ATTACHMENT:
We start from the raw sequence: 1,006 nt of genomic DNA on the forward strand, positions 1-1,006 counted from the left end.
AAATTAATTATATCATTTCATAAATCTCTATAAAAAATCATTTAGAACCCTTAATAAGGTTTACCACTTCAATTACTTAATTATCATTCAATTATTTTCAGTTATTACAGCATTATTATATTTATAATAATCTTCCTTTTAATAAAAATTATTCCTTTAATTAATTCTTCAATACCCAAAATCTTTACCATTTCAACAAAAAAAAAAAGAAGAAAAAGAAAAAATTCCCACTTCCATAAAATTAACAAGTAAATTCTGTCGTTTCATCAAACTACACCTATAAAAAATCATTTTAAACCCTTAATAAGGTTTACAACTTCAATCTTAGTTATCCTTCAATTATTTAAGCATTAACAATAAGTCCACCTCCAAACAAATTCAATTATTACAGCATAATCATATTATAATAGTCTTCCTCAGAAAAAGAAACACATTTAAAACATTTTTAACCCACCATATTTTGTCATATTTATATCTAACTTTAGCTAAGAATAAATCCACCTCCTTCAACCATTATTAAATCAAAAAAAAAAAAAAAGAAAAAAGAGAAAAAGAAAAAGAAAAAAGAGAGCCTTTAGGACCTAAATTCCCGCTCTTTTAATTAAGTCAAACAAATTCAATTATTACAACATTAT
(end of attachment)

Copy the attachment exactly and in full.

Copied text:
We start from the raw sequence: 1,006 nt of genomic DNA on the forward strand, positions 1-1,006 counted from the left end.
AAATTAATTATATCATTTCATAAATCTCTATAAAAAATCATTTAGAACCCTTAATAAGGTTTACCACTTCAATTACTTAATTATCATTCAATTATTTTCAGTTATTACAGCATTATTATATTTATAATAATCTTCCTTTTAATAAAAATTATTCCTTTAATTAATTCTTCAATACCCAAAATCTTTACCATTTCAACAAAAAAAAAAAGAAGAAAAAGAAAAAATTCCCACTTCCATAAAATTAACAAGTAAATTCTGTCGTTTCATCAAACTACACCTATAAAAAATCATTTTAAACCCTTAATAAGGTTTACAACTTCAATCTTAGTTATCCTTCAATTATTTAAGCATTAACAATAAGTCCACCTCCAAACAAATTCAATTATTACAGCATAATCATATTATAATAGTCTTCCTCAGAAAAAGAAACACATTTAAAACATTTTTAACCCACCATATTTTGTCATATTTATATCTAACTTTAGCTAAGAATAAATCCACCTCCTTCAACCATTATTAAATCAAAAAAAAAAAAAAAGAAAAAAGAGAAAAAGAAAAAGAAAAAAGAGAGCCTTTAGGACCTAAATTCCCGCTCTTTTAATTAAGTCAAACAAATTCAATTATTACAACATTAT